We value the diverse activities of the Commission. However, as they emanate from many different Directorates General, such as Mobility and Transport, Economic and Financial Affairs, Environment, Communication, Research and Innovation, Internal Market and Services and others, they are not always coherent, are often uncoordinated and sometimes they contradict one another. Therefore, we propose that a Road Safety Coordinator be appointed within the European Commission. In the long term, that will avoid the establishment of an agency for road safety and increase the efficiency of the European Commission enormously. Both the choice of measures and their evaluation require a scientifically sound approach based on comparable, high-quality data, definitions and statistics. We are therefore calling, among other things, for a harmonised analysis of the causes of injuries and accidents and the EU-wide exchange of data, whilst maintaining stringent personal data protection standards.

We have identified six main areas for action. They concern people as road users, the road traffic rules, vehicles, infrastructure, the smart networking of vehicles and infrastructure and particular consideration for vulnerable road users. I ask for your support tomorrow.

 
  
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  Miroslav Mikolášik (PPE). - (SK) Madam President, I would like to present some statistics. In 2009, more than 35 000 people died in road accidents in the EU, and more than 1 500 000 were injured. For every fatal accident there are statistically another four accidents entailing severe permanent disabilities, and 10 accidents entailing severe injuries. Rural roads account for 55% of fatal accidents, urban areas 36% and motorways 6%. The payment of social benefits, which also involves our money and taxpayers' money, involves costs of up to EUR 130 billion a year.

We cannot remain indifferent to this. I say this as a doctor and as a citizen who cares about the EU, and who would like to see things improve, particularly in rural areas.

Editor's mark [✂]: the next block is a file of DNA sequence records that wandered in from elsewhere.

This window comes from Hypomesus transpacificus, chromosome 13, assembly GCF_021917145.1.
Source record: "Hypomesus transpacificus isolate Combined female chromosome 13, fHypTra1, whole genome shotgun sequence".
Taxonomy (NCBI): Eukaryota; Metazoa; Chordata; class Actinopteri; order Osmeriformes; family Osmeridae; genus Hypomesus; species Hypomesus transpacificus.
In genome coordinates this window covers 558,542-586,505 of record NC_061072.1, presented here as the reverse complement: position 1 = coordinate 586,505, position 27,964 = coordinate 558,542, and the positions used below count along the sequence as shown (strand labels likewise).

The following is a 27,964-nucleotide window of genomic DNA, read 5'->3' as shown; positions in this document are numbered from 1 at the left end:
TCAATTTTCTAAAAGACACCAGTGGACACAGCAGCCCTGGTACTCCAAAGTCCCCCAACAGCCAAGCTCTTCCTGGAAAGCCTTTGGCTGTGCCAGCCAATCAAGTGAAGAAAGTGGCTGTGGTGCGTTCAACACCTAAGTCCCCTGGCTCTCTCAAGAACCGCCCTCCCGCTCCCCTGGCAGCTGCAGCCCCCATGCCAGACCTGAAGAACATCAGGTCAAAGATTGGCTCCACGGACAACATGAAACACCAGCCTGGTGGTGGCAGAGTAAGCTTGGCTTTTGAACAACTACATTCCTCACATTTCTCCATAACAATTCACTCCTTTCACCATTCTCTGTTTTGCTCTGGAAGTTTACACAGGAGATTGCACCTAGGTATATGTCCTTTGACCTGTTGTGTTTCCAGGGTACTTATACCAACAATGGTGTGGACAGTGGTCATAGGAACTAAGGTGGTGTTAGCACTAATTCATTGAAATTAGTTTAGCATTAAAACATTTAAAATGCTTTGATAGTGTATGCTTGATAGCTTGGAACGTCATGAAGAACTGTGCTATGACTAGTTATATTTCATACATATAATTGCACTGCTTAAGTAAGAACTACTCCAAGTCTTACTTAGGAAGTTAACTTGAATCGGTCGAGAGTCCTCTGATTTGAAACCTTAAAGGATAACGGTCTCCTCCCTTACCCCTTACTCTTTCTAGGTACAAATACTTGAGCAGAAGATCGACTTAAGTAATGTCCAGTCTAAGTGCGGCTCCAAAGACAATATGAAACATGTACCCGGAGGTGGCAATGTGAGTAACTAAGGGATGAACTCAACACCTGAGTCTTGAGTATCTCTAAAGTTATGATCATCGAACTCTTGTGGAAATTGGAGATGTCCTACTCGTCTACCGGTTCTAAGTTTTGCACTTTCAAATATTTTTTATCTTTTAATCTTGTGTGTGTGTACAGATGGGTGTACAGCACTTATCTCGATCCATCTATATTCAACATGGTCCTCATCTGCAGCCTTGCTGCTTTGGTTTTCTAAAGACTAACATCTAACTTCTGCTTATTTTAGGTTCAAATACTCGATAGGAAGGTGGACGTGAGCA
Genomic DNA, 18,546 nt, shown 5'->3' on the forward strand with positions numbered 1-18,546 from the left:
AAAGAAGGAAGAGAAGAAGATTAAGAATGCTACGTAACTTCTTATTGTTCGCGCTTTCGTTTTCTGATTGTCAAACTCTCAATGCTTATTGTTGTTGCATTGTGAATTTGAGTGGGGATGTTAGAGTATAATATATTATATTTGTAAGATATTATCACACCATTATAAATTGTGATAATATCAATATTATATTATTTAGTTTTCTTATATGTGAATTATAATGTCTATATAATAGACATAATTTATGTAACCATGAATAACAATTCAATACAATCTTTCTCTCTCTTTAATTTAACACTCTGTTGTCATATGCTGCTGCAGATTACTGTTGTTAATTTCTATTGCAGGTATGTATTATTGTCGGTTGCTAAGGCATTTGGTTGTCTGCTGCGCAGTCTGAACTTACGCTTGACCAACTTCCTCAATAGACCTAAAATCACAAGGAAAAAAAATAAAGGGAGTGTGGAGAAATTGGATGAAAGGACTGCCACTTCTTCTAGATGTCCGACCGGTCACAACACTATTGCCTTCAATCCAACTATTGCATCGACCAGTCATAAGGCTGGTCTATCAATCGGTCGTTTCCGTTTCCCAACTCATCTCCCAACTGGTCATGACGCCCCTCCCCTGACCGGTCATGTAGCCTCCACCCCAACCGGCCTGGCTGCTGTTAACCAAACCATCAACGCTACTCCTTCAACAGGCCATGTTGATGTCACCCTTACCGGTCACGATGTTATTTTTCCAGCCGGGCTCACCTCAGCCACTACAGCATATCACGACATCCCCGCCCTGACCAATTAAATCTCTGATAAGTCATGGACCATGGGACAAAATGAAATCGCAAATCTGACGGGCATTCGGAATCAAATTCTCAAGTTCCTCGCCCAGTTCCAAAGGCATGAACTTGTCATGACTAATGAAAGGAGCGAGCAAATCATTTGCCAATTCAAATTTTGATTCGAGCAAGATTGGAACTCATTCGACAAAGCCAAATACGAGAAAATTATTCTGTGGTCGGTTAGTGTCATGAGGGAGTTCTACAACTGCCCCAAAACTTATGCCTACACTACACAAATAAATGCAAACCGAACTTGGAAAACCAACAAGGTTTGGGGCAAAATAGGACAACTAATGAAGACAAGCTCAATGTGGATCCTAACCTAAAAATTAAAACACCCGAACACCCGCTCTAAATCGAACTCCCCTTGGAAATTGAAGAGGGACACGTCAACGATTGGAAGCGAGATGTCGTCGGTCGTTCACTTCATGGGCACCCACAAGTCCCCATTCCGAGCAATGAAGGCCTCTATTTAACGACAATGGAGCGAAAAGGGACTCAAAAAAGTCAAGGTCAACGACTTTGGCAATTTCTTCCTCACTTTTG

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  Katarína Neveďalová (S&D). - (SK) Madam President, road safety is an enormous challenge, especially with the ever increasing number of vehicles on the roads. The accident numbers are alarming. The 35 000 deaths and 1.5 million injuries a year mentioned earlier are too much.

The proposed reduction set by the EU for the number of dead and injured by 2020 is a target that will be difficult to achieve, but protecting the lives of our fellow citizens is our most important task. Member States have already implemented many proposals or have always had them in place, such as restrictions on alcohol in the blood, where I support absolute zero tolerance. However, harmonisation is necessary, and in many cases it is lacking. It is also important to support and improve international cooperation and to fight together against dangerous drivers for greater safety and the protection of all of us and our citizens.

 
  
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  Nathalie Griesbeck (ALDE).(FR) Madam President, Commissioner, ladies and gentlemen, 35 000 people were killed in 2009. The target that we set ourselves of halving the annual number of deaths has not been met. This report is a timely response to an urgent need for action. It proposes original and innovative solutions, especially via life-long education and training, as well as improvements to infrastructure.

I wish to raise two points in the very brief time that I am allowed.

As my colleague has just pointed out, a zero alcohol limit for new drivers in the first two years and at all times for professional drivers is an altogether positive and realistic measure, since a scientific margin of error will now be permitted, thereby enabling this mechanism to be applied.